Emerson College’s only independent, student-run newspaper since 1947

The Berkeley Beacon

Emerson College’s only independent, student-run newspaper since 1947

The Berkeley Beacon

Emerson College’s only independent, student-run newspaper since 1947

The Berkeley Beacon

Bridging borders across majors

At issue: Unnecessary departmental division

Our take: We could learn more together


Emerson has been hailed as a trade school for media makers. With such a specific focus, it’s a wonder that we have so much division between programs. The only collaboration between majors happens in liberal arts courses, organizations, and student projects. As a group of primarily journalism students, we’ve got a bit of a slanted perspective toward our department on this editorial board. The examples we use here may be major-specific, but we feel the sentiments of these experiences have made students across the college repetitively slam their heads against the wall in frustration.

As magazine writing is a very standard piece of journalistic media, it’s surprising the opportunity to learn about it is only available in the writing, literature, and publishing department. Of course the option to minor is there, but the registrar doesn’t make it that easy. To make sure that people pursuing their major get into the classes they need first, registration restrictions prevent people minoring in the department from registering for up to two weeks—allowing plenty of time for classes to fill up. This may seem insignificant, since minors don’t show up on that sweet diploma come graduation. But these classes represent valuable education, and the inaccessibility could lead to magazine-driven journalism majors going out into the world unprepared.  

And if a student journalist aspires to tell stories through film, a documentary film course could offer a new form of reporting and storytelling. Unfortunately, the three prerequisites for this introductory-level documentary filmmaking course are classes only visual and media arts majors really need to take.

Professors taking their students outside of the classroom for learning opportunities is never a bad thing, but sometimes these chances are unnecessarily department-exclusive. It’s hard to not cringe when thinking back to October when a group of writing, literature, and publishing students got to tour the Boston Globe, the newspaper you read everyday—and hope to work at—the same week that the head of the journalism department invited you to the Walker Building to eat pizza.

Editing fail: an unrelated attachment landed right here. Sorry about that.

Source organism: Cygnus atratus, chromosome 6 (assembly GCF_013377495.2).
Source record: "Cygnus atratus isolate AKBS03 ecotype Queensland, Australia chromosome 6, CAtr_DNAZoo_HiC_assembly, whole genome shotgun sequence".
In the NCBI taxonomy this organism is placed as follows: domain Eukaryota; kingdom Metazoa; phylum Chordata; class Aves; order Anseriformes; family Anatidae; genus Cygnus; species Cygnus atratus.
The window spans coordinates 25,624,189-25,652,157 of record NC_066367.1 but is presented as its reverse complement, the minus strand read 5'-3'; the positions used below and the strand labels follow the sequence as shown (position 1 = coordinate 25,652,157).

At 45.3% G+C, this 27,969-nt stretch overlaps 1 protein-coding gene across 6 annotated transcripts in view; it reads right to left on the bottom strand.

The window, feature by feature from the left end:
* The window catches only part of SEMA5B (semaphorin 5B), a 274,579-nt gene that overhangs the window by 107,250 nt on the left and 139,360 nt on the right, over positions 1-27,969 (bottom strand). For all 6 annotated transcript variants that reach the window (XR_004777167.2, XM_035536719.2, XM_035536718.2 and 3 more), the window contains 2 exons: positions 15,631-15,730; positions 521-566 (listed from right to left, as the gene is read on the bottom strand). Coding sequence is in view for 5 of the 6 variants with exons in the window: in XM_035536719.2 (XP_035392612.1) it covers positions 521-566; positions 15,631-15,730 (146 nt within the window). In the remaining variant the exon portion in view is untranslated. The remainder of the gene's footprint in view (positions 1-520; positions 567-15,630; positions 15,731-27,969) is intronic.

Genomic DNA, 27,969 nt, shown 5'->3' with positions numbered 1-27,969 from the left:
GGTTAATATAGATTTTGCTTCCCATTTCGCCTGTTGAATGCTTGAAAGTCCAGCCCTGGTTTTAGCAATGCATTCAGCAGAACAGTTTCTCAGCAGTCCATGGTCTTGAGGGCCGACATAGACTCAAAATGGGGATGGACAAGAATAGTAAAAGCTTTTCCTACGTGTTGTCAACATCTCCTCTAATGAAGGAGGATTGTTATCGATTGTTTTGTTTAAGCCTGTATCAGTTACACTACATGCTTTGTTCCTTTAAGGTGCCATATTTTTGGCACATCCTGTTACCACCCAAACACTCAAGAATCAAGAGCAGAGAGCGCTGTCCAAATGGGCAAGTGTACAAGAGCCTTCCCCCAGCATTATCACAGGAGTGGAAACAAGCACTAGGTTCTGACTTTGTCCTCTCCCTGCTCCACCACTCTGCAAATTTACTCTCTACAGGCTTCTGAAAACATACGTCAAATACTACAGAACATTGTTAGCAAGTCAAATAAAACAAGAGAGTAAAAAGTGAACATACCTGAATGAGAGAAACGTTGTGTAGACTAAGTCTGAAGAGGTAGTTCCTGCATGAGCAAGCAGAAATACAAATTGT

Some examples aren’t as drastic. Students in the WLP department receive notifications about submitting writing for competitions, internship opportunities, and working for on-campus publications. These emails are not forwarded to the journalism students, even those in the WLP minor programs, and even those who make up the staff of these publications. The opportunity emails for the journalism department, in comparison, are few and far between.

This does not have to be a one-way street, as there are certain journalism classes that would benefit other majors. For example, visual and media arts and writing, literature, and publishing students who are interested in nonfiction could gain key skills from the ethics class required

for journalism students. Emerson majors have a lot of overlap and students should be able to take advantage of this fact instead of having to go out of their way to find these classes.

Of course, there are some apparent problems with letting anyone in a class. First, why would you let inexperienced students into higher level classes just to drag everyone else down? And second, students have a hard enough time getting into classes they need for their major. Why would you want people outside your major cluttering the rosters?

There’s a reasonable solution: offer sections of classes only open to students outside of the major. The VMA department already offers a video production class exclusive to non-majors—if that’s possible, could there be a way to one open section of Writing for TV for the WLPs out there? It would ensure that everyone is on an even level of experience, and no one would have to worry about extra-cramped classes come registration.

We can all benefit from breaking these barriers and learning outside of our strict, intended career paths. Students shouldn’t have to create their own majors to take the classes they want. At a communications school, we should pride ourselves on at least being able to communicate across majors. When students’ educational opportunities are restricted, nobody wins.

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